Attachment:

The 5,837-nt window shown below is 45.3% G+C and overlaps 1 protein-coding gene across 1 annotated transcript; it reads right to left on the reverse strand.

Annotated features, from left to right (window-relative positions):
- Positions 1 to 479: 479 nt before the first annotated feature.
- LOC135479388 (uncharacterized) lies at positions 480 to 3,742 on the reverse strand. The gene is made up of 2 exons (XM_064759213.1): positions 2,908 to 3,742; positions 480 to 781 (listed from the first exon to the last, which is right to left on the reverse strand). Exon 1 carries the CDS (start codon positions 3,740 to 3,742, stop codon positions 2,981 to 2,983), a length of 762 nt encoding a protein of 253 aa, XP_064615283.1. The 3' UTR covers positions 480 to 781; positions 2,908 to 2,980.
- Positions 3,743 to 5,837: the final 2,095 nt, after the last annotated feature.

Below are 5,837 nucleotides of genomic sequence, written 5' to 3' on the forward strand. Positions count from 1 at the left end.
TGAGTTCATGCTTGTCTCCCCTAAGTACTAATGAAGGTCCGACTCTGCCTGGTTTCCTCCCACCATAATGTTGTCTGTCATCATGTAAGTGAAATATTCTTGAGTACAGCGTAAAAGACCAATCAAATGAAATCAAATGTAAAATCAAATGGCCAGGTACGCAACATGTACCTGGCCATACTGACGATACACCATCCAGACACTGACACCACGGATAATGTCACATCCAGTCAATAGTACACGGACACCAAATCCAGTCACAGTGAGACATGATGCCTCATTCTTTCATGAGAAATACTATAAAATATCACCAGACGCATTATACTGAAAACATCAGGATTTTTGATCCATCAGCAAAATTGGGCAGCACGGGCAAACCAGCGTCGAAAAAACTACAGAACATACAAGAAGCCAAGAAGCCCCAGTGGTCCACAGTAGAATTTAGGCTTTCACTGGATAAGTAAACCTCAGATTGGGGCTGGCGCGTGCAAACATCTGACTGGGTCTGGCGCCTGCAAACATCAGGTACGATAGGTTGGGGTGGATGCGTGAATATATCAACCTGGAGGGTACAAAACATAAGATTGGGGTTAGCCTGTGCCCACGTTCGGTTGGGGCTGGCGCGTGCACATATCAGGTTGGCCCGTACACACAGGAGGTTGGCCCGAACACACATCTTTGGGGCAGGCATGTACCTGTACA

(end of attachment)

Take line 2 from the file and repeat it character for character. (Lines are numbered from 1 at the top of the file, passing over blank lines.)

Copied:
Annotated features, from left to right (window-relative positions):